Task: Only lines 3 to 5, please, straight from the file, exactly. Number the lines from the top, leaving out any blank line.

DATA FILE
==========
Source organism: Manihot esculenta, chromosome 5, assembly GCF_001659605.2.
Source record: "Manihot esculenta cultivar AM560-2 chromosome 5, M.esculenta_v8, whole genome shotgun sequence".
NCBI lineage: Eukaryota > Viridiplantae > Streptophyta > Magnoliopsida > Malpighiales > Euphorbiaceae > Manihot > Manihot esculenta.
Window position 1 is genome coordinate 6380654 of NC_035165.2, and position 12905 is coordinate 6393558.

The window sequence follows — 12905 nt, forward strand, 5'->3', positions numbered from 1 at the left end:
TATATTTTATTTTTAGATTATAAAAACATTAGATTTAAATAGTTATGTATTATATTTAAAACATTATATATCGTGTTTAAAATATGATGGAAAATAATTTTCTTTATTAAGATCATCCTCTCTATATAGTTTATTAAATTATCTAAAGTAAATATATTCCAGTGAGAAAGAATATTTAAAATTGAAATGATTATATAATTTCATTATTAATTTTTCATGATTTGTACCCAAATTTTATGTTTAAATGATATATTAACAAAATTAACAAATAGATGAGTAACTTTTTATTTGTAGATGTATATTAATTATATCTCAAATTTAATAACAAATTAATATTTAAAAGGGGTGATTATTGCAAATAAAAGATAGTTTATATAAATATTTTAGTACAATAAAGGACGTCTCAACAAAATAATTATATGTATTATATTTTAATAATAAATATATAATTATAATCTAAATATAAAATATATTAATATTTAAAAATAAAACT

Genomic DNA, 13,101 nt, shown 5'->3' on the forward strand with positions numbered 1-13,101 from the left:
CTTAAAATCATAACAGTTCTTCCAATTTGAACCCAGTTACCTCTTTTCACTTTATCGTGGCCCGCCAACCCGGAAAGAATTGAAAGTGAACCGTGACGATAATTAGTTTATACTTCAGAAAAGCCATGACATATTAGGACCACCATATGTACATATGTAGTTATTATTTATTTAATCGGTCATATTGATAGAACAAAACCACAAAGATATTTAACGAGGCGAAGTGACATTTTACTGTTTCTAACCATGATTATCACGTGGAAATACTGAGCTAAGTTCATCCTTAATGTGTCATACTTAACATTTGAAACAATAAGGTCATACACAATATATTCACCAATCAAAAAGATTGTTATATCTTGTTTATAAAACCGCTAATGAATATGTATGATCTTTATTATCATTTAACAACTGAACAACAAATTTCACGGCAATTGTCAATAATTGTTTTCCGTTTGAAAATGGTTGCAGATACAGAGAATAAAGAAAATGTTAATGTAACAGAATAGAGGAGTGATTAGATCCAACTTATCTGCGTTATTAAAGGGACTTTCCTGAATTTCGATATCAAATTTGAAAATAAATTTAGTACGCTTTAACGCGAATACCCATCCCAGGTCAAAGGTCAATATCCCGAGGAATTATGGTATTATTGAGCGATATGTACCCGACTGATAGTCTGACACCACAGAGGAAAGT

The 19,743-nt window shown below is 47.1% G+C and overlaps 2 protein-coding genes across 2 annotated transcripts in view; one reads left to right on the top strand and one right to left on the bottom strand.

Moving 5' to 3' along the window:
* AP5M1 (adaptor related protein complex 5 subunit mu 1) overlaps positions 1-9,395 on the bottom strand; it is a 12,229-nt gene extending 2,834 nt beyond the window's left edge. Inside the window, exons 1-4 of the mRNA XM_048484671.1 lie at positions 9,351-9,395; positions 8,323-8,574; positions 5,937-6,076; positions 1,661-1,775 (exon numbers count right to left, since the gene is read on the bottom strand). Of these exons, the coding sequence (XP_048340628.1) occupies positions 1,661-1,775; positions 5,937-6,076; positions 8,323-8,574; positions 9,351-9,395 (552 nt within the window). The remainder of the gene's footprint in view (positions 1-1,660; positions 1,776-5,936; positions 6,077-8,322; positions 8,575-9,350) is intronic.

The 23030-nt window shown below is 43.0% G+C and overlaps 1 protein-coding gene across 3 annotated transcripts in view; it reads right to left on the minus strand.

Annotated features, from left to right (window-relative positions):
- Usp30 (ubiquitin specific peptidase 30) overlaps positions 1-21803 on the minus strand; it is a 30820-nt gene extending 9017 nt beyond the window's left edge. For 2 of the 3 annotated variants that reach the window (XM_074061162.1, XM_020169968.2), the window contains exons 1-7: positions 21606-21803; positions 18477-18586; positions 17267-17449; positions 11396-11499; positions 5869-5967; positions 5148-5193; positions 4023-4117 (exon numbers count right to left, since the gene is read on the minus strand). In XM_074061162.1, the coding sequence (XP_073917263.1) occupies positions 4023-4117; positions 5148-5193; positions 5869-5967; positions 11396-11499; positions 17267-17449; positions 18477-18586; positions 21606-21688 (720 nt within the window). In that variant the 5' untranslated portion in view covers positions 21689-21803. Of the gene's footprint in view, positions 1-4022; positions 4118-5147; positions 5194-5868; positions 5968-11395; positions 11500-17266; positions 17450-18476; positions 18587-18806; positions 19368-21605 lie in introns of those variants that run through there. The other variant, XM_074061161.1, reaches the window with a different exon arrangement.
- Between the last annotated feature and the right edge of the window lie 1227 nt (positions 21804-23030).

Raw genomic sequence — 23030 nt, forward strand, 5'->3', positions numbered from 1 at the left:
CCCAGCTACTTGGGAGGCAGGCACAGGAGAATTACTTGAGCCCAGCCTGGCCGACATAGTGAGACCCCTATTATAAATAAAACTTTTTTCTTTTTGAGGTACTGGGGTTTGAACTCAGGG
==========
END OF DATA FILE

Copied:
NCBI lineage: Eukaryota > Viridiplantae > Streptophyta > Magnoliopsida > Malpighiales > Euphorbiaceae > Manihot > Manihot esculenta.
Window position 1 is genome coordinate 6380654 of NC_035165.2, and position 12905 is coordinate 6393558.

The window sequence follows — 12905 nt, forward strand, 5'->3', positions numbered from 1 at the left end: